Meet Tim Coulson - who may become the most influential player in Norfolk education
09:52 07 August 2014
Tim Coulson may become the most influential person in Norfolk education. Martin George talks to the first regional schools commissioner for North East London and East of England.
‘Decisions made more locally’
For Dame Rachel de Souza, chief executive of the Inspiration Trust of Norfolk academies, the new system will bring decisions closer to the ground, and bring educationalists into the decision making process.
She said: “From my perspective, what you will have is far stronger local and regional decision making. I think parents will feel that the people making decisions about the schools and the performance of academies have got real top-quality local experts to make that happen, someone who really knows the patch.”
Asked whether the real role of the regional commissioner is to increase academy numbers, she said: “I think you could not be further from reality. I think this commissioner is about working together and improving the outcomes for all of Norfolk. I think this commissioner has a strong school improvement and collaboration agenda.”
She said the fact members of the head teachers board are from within the academy system did not mean they would not hold academies to account, but would make informed decisions.
Q: Do you see yourself having a role promoting academies and persuading schools to become academies?
A: Yes, where it is appropriate for a school. I don’t see the role as being an evangelist, and it is the only show in town and every school should become an academy.
However, I do see it as a role of advocating the benefits of becoming an academy and helping schools to see those benefits and to consider whether they are appropriate to them.
‘Another tier of bureaucracy’
Ian Clayton, principal of Thorpe St Andrew School, a non-academy which Ofsted judged to be “outstanding” in April, said he was sceptical about the regional school commissioner system.
He described the mechanism as like the local authority system, but on a regional scale.
He said: “We are not looking at local solutions to the issues. We are looking as if the only answer is academies.”
He added: “I am concerned about another tier of bureaucracy that is there, and another drop in education resources. This is taking money away from the classroom.”
He said there could be a conflict between two aims of the new system: raising standards and promoting academies, and said: “Academies are not necessarily the answer to raising standards in schools, as a blanket agenda. Thorpe St Andrew proves that. There are alternatives. In some cases, becoming an academy may solve the problem, and some may not.”
He also said the head teacher boards, whose elected members are drawn from the leaders of the top-performing academies, neglected experienced headteachers who had not gone down the academy route.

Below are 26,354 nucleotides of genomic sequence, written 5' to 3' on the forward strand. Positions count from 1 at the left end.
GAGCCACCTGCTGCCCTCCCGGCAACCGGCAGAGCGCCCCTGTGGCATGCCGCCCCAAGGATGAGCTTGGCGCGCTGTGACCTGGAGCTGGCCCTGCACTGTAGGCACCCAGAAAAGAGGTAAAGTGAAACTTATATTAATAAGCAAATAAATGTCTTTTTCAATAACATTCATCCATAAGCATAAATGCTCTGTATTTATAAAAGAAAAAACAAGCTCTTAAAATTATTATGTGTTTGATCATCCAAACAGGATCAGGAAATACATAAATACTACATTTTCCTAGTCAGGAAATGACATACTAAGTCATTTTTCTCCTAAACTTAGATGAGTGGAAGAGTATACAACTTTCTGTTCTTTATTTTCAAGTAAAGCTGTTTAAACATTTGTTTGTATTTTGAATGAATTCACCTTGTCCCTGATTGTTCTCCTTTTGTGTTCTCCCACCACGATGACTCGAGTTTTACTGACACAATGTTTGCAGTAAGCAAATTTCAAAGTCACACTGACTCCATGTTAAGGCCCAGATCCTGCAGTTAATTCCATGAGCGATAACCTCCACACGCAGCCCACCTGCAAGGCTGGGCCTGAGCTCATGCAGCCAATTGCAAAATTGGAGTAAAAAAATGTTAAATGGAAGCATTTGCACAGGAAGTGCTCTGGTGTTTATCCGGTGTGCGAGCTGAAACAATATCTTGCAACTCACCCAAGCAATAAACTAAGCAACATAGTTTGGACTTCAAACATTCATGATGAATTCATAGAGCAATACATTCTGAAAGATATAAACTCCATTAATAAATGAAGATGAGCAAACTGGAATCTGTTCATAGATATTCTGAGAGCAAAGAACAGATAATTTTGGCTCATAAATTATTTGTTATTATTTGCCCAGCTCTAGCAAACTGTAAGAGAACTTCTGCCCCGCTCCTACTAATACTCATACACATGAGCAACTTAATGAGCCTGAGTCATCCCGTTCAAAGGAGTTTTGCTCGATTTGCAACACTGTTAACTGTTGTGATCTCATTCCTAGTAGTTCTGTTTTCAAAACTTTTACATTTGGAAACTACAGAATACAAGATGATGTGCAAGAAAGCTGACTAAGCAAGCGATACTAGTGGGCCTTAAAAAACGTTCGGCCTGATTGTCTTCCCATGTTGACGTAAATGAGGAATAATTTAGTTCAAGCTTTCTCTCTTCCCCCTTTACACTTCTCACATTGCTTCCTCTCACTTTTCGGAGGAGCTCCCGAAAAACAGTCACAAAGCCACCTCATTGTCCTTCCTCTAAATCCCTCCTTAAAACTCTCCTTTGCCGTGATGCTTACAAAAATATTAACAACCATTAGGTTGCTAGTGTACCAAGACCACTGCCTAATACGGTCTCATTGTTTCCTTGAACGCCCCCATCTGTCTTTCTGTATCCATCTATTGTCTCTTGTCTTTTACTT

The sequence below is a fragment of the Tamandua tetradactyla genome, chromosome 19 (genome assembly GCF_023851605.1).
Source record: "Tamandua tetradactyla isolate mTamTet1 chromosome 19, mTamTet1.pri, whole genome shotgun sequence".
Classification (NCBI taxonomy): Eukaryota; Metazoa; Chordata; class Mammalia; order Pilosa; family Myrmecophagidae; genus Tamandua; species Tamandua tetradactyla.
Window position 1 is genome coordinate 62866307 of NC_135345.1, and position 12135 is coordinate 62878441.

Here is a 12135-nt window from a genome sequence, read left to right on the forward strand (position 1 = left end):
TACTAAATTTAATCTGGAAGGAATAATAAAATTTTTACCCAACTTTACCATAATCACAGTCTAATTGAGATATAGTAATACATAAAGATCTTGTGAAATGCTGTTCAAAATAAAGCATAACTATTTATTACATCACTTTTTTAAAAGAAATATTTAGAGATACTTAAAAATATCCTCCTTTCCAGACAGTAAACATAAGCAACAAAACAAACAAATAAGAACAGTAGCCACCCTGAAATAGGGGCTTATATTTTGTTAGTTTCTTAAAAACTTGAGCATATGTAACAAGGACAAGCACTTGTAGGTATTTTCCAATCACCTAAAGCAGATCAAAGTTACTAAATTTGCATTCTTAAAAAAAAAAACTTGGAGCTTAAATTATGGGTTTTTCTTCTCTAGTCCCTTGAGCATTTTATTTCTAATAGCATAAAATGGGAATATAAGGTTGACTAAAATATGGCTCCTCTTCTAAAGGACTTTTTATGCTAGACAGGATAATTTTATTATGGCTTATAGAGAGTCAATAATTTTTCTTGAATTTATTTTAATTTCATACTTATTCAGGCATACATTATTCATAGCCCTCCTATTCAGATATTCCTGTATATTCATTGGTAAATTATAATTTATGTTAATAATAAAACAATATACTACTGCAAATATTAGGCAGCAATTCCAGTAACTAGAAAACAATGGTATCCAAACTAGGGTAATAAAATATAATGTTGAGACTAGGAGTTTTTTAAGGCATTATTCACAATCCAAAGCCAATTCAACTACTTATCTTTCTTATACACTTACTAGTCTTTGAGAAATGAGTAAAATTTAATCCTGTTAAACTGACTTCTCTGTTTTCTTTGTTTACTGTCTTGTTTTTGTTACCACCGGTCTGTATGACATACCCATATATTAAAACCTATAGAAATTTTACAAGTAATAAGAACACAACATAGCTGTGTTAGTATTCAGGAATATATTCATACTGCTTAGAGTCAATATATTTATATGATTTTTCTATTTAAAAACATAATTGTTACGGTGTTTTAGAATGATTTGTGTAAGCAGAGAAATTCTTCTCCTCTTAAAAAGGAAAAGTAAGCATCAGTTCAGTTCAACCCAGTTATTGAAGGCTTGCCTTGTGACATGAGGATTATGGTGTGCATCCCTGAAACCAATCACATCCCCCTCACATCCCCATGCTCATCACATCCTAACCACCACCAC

Q: Should schools be forced to become academies if the consultation says the parents and the community don’t want it?
A: There are two competing issues to take into account. One is the views of the local community, which are important, but I can see circumstances when, despite what the local community thinks, there would be a need to act in a way that would be different from that, for those who are responsible for making decisions judging it’s in the greater good of the school to make a change.
That’s obviously a very contentious issue, and you need people when making those judgement not to have a one-size-fits-all view.
But for me, I can imagine circumstances like Cavell when one could come to each of the two possible decisions when you make a view of ‘no, the local community is so opposed to this we need to find an alternative solution’, or, ‘despite the local view, the solution we have come up with to transform what is going on at the school does require a decision that will be unpopular locally’.
Q: Do you have a target for what percentage of schools in Norfolk should become academies over the next five years?
A: No, I have no sense of percentages. What is really crucial is that what Norfolk and other areas across the region see is a substantial rise in standards. It seems to me the aim that every child goes to a ‘good’ school would be a much more important aim than a target of how many schools become academies.
Where there are schools doing well and they don’t see what’s in it for them as an academy, I don’t see my mission as to persuade those schools to become an academy.
For those schools that are ‘outstanding’, I would be encouraging them to become part of the system and do greater good and come and work with others.
Q: There have been some academies which have done very well and there are others which have had much worse performance. Do you already have in mind changes you would like to see made to some of those schools, or are you looking at schools having new sponsors?
A: Yes. This summer’s results will be crucial. There are schools colleagues have already shown me we have concerns about.
In just a few weeks time we will have results which will confirm, or not, anxieties, but if I talk about academies which have a poor inspection, we are very clear where an academy does poorly we will be very clear about changes needed.